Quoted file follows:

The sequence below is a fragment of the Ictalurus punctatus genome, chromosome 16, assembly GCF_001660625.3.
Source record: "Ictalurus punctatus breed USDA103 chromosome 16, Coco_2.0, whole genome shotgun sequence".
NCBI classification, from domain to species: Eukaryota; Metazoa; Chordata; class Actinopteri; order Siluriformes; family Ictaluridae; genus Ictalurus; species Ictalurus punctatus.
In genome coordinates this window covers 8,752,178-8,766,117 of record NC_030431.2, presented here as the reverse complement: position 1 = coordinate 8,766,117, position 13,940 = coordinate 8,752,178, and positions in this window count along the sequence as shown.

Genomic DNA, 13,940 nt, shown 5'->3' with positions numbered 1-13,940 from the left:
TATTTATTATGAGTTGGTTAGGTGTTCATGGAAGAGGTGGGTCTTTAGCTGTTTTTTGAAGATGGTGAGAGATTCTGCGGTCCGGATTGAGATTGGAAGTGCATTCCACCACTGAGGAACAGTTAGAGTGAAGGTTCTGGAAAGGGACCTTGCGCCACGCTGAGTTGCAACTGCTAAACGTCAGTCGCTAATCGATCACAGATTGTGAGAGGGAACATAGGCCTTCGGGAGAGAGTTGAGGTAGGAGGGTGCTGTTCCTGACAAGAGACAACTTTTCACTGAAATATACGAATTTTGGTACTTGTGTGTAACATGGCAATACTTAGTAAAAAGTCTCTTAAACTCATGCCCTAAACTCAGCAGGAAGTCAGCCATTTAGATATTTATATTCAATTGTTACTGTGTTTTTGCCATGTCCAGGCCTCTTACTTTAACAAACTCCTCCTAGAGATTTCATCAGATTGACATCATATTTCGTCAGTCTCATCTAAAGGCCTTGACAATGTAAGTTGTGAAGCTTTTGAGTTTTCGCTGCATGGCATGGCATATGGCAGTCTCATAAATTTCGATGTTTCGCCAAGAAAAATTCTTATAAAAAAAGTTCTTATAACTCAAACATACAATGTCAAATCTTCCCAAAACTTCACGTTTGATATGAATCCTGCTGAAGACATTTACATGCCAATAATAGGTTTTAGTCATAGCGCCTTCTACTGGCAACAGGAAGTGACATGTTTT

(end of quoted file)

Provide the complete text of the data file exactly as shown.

The sequence below is a fragment of the Ictalurus punctatus genome, chromosome 16, assembly GCF_001660625.3.
Source record: "Ictalurus punctatus breed USDA103 chromosome 16, Coco_2.0, whole genome shotgun sequence".
NCBI classification, from domain to species: Eukaryota; Metazoa; Chordata; class Actinopteri; order Siluriformes; family Ictaluridae; genus Ictalurus; species Ictalurus punctatus.
In genome coordinates this window covers 8,752,178-8,766,117 of record NC_030431.2, presented here as the reverse complement: position 1 = coordinate 8,766,117, position 13,940 = coordinate 8,752,178, and positions in this window count along the sequence as shown.

Genomic DNA, 13,940 nt, shown 5'->3' with positions numbered 1-13,940 from the left:
TATTTATTATGAGTTGGTTAGGTGTTCATGGAAGAGGTGGGTCTTTAGCTGTTTTTTGAAGATGGTGAGAGATTCTGCGGTCCGGATTGAGATTGGAAGTGCATTCCACCACTGAGGAACAGTTAGAGTGAAGGTTCTGGAAAGGGACCTTGCGCCACGCTGAGTTGCAACTGCTAAACGTCAGTCGCTAATCGATCACAGATTGTGAGAGGGAACATAGGCCTTCGGGAGAGAGTTGAGGTAGGAGGGTGCTGTTCCTGACAAGAGACAACTTTTCACTGAAATATACGAATTTTGGTACTTGTGTGTAACATGGCAATACTTAGTAAAAAGTCTCTTAAACTCATGCCCTAAACTCAGCAGGAAGTCAGCCATTTAGATATTTATATTCAATTGTTACTGTGTTTTTGCCATGTCCAGGCCTCTTACTTTAACAAACTCCTCCTAGAGATTTCATCAGATTGACATCATATTTCGTCAGTCTCATCTAAAGGCCTTGACAATGTAAGTTGTGAAGCTTTTGAGTTTTCGCTGCATGGCATGGCATATGGCAGTCTCATAAATTTCGATGTTTCGCCAAGAAAAATTCTTATAAAAAAAGTTCTTATAACTCAAACATACAATGTCAAATCTTCCCAAAACTTCACGTTTGATATGAATCCTGCTGAAGACATTTACATGCCAATAATAGGTTTTAGTCATAGCGCCTTCTACTGGCAACAGGAAGTGACATGTTTT